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The Panthers forced the issue on the base paths by executing the hit and run as they won Monday in Hager City. "We were more the aggressor today and that was the key," Ellsworth coach Steve Block said. Brady Schroeder led the Panthers at the plate: He went 3-for-4 with a double, three RBI and three runs. "For the last six games he's been really locked in," Block said. James Georgakas earned the complete-game win. He struck out 10 and walked one.
After taking a two-run lead after one inning on the road, the Panthers scored on a suicide squeeze in the second to go up by three. That run proved to be big. Baldwin-Woodville would rally, but it fell one run short Tuesday. Ellsworth had just three hits and tallied six errors while Baldwin-Woodville had four hits and five errors. "We didn't hit all that bad, we just didn't do anything special," Ellsworth coach Steve Block said. James Georgakas was the player of the game, according to Block.
The Panthers exploded for six runs in the first inning Tuesday on the road to roll past New Richmond. The highlight of the opening frame was a grand slam by Kayla Christopherson.
The Elmwood-Plum City boys and girls teams braved poor weather conditions to both finish in first place Friday at the Durand invite. "It's always fun when you are running in freezing rain," E-PC coach Rick Stewart said sarcastically. Official times were not available but Stewart did know the places that his athletes took. Alex Gilles was named the track athlete of the meet.
The host Spartans scored 13 runs in the second inning to blow the game open. Somerset tallied 12 hits and benefited from a pair of Ellsworth errors that inning. Just five of the runs were earned. Ellsworth starter Brady Schroeder went 1 2/3 innings and suffered the loss. He allowed 15 runs (seven earned) on 12 hits. The Panthers (1-3) didn't help themselves by making six errors in the field.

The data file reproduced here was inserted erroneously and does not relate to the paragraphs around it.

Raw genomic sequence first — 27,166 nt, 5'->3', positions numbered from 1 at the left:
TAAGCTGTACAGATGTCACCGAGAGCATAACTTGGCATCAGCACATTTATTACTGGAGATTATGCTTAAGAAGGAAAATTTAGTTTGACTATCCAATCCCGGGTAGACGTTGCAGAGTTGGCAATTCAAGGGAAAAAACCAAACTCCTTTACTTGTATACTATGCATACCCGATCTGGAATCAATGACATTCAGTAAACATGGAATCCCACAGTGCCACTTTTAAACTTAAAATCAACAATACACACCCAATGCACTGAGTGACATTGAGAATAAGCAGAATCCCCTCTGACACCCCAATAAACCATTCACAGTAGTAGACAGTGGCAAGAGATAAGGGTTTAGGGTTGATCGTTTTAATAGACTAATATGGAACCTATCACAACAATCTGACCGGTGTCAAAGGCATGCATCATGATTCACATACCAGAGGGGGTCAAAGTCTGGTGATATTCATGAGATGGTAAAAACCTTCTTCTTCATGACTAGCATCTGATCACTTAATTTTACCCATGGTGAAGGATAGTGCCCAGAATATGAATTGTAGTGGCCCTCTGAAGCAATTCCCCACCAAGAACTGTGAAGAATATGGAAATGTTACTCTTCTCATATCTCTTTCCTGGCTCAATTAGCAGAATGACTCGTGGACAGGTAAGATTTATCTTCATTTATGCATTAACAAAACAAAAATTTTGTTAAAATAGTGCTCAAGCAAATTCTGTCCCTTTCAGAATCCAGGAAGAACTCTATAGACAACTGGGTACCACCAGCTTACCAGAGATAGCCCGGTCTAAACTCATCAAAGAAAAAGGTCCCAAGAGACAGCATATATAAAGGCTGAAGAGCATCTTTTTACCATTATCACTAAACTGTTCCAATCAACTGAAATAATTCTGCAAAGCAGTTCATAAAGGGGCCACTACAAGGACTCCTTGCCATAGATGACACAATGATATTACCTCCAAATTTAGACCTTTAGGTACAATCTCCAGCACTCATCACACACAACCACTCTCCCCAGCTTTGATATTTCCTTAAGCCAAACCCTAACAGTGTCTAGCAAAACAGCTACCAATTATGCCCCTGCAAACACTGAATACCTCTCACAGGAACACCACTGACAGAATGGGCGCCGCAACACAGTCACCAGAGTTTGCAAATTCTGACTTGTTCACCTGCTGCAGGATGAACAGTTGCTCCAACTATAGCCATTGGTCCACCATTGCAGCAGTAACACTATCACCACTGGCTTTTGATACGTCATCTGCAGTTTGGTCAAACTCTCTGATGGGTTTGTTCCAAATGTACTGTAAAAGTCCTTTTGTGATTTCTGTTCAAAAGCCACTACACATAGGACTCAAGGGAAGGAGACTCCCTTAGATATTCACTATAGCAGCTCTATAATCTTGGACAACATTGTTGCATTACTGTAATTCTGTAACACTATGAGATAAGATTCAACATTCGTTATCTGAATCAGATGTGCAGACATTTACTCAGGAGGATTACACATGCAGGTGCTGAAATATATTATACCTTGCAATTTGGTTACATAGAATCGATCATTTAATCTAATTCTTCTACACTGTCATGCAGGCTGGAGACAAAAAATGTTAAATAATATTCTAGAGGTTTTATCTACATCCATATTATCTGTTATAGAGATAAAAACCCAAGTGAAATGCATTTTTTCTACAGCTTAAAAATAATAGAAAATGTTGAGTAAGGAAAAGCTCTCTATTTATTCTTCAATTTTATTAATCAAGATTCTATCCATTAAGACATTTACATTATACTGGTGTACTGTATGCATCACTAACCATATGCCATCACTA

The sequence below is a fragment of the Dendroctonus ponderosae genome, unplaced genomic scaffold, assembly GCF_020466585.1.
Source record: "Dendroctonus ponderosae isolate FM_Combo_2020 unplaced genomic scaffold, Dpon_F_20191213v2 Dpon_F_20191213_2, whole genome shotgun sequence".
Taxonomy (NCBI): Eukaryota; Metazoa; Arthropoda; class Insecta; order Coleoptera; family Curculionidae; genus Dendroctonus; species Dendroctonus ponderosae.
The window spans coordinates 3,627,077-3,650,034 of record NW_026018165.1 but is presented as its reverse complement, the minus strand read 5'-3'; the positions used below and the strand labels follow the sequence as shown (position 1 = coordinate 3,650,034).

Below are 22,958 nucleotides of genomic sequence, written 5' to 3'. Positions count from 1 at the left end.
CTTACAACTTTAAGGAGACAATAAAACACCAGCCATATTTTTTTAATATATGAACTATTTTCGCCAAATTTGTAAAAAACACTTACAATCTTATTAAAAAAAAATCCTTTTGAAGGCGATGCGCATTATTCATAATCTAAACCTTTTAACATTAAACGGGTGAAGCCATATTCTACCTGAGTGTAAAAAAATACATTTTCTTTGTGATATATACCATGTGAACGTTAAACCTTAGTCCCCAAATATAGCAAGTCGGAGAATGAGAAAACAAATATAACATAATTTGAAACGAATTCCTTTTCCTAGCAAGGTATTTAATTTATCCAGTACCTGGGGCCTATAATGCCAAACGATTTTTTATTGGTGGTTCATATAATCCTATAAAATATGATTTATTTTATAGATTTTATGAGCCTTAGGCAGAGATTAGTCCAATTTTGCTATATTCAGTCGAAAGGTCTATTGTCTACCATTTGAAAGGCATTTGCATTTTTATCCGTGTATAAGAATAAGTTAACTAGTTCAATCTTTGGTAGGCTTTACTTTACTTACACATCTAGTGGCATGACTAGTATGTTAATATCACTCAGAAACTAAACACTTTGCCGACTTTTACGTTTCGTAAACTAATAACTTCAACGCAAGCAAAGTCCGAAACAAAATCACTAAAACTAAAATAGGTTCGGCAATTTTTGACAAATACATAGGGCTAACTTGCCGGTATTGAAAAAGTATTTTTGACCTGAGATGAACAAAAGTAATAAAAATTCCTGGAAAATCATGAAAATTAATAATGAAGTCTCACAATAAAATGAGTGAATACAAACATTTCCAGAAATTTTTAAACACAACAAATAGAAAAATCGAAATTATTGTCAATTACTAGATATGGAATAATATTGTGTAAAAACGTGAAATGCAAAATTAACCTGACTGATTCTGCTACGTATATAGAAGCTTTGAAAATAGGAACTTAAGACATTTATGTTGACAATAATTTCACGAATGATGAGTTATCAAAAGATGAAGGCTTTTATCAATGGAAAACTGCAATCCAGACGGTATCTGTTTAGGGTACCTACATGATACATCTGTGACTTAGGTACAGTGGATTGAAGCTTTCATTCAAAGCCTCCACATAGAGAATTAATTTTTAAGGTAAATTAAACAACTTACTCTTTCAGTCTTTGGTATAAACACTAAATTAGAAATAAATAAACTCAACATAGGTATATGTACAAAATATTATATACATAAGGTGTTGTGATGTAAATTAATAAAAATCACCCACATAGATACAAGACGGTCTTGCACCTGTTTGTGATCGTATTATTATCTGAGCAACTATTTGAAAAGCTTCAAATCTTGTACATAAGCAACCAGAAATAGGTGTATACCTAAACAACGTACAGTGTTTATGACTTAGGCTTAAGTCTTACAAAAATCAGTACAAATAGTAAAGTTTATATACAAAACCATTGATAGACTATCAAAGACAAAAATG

The Blue Devils led 5-2 after five complete innings Friday, but the Lancers scored five runs in the top of the sixth thanks to two errors and a couple walks. Plum City couldn't push any runs across in the bottom of the inning and they wouldn't get another chance to answer. The game was called in the top of the seventh because of snow at Plum City's Legion Park. "We played really good baseball for the first five innings," Blue Devils coach Kevin Mueller said. Tyler Niebur suffered the loss.
St. Croix Central tallied five runs in the first inning and seven runs in the sixth inning to make easy work of Plum City. The Panthers, playing on their home field Thursday, had just five hits. Plum City committed nine errors.
Panthers pitcher Halle Hatch continued her early-season dominance Thursday in a win at Somerset. She allowed one hit and one walk while striking out six. "She's been using all four pitches," Ellsworth coach Ryan Casper said. Hatch, who threw all seven innings, received help from her teammates at the plate. Ellsworth collected 18 hits. "We needed that," Casper said. Taylor Nelson went 5-for-5 while Mariah Diercks was 4-for-5 with an RBI. Ellsworth (3-0 overall, 3-0 Middle Border Conference) plays host to River Falls today.
MAIDEN ROCK -- The Rush River swelled to about 12 feet Wednesday afternoon as rainwater from Tuesday's heavy storms fed into its confluence with Lake Pepin. Wisconsin Department of Transportation storm water control engineer Dave Larson, who was taking river measurements Wednesday, said the river level appeared to be cresting north of Maiden Rock at about 3:30 p.m. "This might be as high as it gets," he said from atop the Highway 35 bridge, where raging floodwaters carried large debris jams just below him. He said the river had come up two feet in the course of an hour.
Opponents of a controversial Diamond Bluff sand-hauling operation lost an important battle Wednesday when a key Pierce County panel gave the project its blessing. The Piece County Land Management Committee approved a conditional-use permit for the project, which would offload about 350,000 cubic yards of sand from nearby Corps Island directly through Diamond Bluff. Numerous residents have opposed the project, claiming a pall of diesel exhaust and the roar of near-continuous dump truck activity would put a stranglehold on the tiny river community for months. "Everyone's pretty disappointe